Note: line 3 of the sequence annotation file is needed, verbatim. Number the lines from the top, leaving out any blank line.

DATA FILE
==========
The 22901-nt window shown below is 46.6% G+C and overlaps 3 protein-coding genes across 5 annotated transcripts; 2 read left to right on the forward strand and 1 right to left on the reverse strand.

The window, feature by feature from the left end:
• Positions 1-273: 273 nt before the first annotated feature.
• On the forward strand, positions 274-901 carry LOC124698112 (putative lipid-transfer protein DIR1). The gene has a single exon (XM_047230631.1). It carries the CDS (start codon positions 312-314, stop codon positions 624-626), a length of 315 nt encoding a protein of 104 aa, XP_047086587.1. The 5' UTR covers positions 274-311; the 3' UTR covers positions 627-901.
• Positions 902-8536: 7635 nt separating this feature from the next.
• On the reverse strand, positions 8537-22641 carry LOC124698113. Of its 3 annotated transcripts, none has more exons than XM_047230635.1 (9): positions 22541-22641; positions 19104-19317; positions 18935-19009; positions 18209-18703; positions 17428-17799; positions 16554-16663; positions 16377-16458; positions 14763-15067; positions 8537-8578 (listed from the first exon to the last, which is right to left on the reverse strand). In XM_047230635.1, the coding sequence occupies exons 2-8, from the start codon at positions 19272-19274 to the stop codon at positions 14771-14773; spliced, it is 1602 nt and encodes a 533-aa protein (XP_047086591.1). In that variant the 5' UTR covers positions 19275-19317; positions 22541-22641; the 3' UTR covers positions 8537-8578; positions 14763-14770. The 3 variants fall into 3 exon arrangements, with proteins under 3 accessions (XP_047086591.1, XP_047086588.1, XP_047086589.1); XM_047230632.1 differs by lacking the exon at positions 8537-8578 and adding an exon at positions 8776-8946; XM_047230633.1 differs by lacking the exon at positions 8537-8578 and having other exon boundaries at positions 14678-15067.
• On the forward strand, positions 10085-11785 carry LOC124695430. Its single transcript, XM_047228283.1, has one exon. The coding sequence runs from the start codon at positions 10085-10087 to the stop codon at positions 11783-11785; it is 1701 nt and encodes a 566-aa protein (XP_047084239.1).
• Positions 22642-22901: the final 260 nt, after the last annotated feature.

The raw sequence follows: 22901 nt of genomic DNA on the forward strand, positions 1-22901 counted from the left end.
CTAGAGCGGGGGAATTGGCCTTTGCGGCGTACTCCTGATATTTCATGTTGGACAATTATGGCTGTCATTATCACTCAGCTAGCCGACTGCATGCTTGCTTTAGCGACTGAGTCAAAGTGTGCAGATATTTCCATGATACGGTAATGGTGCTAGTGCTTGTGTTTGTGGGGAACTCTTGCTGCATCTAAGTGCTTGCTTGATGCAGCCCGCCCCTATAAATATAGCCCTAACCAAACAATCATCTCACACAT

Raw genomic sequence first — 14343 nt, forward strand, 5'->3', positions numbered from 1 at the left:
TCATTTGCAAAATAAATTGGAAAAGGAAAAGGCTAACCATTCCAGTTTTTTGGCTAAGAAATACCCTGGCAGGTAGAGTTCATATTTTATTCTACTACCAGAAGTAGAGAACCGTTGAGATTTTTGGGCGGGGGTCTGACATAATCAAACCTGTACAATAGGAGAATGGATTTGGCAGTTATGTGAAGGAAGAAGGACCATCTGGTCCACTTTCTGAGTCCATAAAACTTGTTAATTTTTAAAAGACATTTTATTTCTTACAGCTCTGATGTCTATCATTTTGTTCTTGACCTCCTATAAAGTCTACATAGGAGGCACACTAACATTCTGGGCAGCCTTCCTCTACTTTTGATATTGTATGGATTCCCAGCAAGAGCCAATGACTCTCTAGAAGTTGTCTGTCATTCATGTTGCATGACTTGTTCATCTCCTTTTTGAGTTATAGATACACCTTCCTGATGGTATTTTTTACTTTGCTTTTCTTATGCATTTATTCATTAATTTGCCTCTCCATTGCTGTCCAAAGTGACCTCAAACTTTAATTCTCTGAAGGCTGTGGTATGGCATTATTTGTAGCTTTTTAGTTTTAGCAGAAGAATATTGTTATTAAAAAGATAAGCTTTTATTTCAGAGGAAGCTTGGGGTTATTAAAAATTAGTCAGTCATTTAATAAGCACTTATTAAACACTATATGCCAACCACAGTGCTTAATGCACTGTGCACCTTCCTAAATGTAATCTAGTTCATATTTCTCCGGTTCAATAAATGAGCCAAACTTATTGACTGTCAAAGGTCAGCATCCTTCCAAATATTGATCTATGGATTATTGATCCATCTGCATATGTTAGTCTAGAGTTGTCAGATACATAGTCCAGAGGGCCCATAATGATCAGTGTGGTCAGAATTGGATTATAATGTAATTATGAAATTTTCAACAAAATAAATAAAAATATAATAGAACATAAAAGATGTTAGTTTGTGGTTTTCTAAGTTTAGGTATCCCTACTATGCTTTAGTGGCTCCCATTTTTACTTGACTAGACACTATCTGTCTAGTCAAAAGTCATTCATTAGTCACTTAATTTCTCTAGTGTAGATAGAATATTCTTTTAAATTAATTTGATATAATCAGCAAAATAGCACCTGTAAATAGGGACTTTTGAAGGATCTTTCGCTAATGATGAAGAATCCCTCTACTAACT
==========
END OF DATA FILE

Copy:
• Positions 1-273: 273 nt before the first annotated feature.